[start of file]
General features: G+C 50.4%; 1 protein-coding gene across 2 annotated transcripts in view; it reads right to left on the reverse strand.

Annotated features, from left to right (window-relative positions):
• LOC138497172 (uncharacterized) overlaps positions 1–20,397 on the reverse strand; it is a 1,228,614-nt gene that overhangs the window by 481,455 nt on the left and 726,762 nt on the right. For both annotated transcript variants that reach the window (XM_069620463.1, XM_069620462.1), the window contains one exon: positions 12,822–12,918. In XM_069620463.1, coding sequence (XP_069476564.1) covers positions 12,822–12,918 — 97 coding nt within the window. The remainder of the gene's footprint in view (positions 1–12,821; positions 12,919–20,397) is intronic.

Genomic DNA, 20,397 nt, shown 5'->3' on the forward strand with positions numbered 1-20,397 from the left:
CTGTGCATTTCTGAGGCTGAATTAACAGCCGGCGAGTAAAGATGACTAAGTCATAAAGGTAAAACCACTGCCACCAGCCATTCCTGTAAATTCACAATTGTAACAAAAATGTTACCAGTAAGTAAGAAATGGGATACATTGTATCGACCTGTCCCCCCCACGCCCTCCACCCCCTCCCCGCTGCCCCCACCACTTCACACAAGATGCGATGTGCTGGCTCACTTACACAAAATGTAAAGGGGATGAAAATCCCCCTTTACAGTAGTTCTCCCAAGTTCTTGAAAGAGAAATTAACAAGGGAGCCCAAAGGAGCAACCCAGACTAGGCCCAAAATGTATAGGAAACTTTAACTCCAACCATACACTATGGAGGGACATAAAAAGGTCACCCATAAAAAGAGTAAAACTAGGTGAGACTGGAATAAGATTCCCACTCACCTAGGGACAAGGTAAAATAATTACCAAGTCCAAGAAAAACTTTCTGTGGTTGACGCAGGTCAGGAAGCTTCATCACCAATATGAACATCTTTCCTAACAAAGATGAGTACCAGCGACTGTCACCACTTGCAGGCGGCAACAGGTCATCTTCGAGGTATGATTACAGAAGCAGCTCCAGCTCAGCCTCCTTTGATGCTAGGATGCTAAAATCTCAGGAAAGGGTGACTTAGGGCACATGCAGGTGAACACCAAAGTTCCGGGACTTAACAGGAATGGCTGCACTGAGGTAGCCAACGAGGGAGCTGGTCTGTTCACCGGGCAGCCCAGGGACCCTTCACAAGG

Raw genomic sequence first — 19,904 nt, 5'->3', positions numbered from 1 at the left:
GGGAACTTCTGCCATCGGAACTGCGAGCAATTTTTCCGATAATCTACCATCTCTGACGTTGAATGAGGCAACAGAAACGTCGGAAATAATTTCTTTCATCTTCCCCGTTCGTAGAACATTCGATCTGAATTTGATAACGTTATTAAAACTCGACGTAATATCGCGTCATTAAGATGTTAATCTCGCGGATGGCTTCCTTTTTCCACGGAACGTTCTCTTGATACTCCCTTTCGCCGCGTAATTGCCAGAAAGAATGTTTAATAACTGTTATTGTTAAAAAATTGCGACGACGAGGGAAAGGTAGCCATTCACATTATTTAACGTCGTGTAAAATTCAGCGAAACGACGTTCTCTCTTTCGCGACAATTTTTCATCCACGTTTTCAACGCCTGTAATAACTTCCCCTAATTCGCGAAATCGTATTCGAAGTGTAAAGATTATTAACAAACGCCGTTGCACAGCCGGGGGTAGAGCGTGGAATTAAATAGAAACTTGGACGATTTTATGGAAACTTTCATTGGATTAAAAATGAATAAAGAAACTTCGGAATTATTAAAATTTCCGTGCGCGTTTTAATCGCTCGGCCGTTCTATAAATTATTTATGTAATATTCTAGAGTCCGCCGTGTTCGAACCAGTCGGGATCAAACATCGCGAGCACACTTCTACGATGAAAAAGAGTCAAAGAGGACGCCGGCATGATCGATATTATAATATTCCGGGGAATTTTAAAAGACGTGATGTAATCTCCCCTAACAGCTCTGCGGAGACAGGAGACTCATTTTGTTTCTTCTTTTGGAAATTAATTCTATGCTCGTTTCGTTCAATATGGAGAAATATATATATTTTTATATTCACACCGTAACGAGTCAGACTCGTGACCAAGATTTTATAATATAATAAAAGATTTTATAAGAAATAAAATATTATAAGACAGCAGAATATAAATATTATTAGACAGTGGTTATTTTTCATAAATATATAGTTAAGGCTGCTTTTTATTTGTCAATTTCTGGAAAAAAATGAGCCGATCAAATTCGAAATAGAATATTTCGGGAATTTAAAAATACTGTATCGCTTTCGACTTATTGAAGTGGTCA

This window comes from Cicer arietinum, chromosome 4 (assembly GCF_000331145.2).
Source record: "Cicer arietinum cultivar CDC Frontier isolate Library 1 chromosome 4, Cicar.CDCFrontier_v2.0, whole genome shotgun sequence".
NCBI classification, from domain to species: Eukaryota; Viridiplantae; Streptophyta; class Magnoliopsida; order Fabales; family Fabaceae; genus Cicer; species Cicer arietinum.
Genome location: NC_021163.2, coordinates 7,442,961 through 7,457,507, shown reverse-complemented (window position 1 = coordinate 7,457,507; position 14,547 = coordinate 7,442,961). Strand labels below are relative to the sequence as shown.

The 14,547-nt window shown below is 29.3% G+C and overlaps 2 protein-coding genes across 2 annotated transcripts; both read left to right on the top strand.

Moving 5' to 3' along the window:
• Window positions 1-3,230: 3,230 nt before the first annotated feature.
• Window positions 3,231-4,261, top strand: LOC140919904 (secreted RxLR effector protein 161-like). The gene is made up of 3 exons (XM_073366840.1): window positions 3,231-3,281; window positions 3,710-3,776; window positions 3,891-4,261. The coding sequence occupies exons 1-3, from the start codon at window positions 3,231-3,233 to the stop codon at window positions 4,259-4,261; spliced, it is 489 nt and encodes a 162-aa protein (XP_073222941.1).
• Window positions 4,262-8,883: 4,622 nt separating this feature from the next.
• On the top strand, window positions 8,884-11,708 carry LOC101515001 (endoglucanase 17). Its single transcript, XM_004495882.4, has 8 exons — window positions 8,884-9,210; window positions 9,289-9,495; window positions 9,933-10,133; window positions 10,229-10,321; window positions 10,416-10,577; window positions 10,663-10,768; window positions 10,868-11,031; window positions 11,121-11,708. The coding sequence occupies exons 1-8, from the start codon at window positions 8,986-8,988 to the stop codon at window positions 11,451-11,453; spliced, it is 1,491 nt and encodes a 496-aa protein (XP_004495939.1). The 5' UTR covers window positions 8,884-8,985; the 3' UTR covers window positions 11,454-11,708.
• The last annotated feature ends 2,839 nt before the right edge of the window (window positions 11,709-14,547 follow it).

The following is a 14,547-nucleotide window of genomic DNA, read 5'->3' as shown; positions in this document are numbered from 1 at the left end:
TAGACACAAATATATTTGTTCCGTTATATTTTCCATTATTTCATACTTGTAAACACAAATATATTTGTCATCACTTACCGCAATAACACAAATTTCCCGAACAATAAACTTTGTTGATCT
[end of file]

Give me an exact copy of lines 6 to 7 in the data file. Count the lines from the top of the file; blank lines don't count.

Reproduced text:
Raw genomic sequence first — 19,904 nt, 5'->3', positions numbered from 1 at the left:
GGGAACTTCTGCCATCGGAACTGCGAGCAATTTTTCCGATAATCTACCATCTCTGACGTTGAATGAGGCAACAGAAACGTCGGAAATAATTTCTTTCATCTTCCCCGTTCGTAGAACATTCGATCTGAATTTGATAACGTTATTAAAACTCGACGTAATATCGCGTCATTAAGATGTTAATCTCGCGGATGGCTTCCTTTTTCCACGGAACGTTCTCTTGATACTCCCTTTCGCCGCGTAATTGCCAGAAAGAATGTTTAATAACTGTTATTGTTAAAAAATTGCGACGACGAGGGAAAGGTAGCCATTCACATTATTTAACGTCGTGTAAAATTCAGCGAAACGACGTTCTCTCTTTCGCGACAATTTTTCATCCACGTTTTCAACGCCTGTAATAACTTCCCCTAATTCGCGAAATCGTATTCGAAGTGTAAAGATTATTAACAAACGCCGTTGCACAGCCGGGGGTAGAGCGTGGAATTAAATAGAAACTTGGACGATTTTATGGAAACTTTCATTGGATTAAAAATGAATAAAGAAACTTCGGAATTATTAAAATTTCCGTGCGCGTTTTAATCGCTCGGCCGTTCTATAAATTATTTATGTAATATTCTAGAGTCCGCCGTGTTCGAACCAGTCGGGATCAAACATCGCGAGCACACTTCTACGATGAAAAAGAGTCAAAGAGGACGCCGGCATGATCGATATTATAATATTCCGGGGAATTTTAAAAGACGTGATGTAATCTCCCCTAACAGCTCTGCGGAGACAGGAGACTCATTTTGTTTCTTCTTTTGGAAATTAATTCTATGCTCGTTTCGTTCAATATGGAGAAATATATATATTTTTATATTCACACCGTAACGAGTCAGACTCGTGACCAAGATTTTATAATATAATAAAAGATTTTATAAGAAATAAAATATTATAAGACAGCAGAATATAAATATTATTAGACAGTGGTTATTTTTCATAAATATATAGTTAAGGCTGCTTTTTATTTGTCAATTTCTGGAAAAAAATGAGCCGATCAAATTCGAAATAGAATATTTCGGGAATTTAAAAATACTGTATCGCTTTCGACTTATTGAAGTGGTCA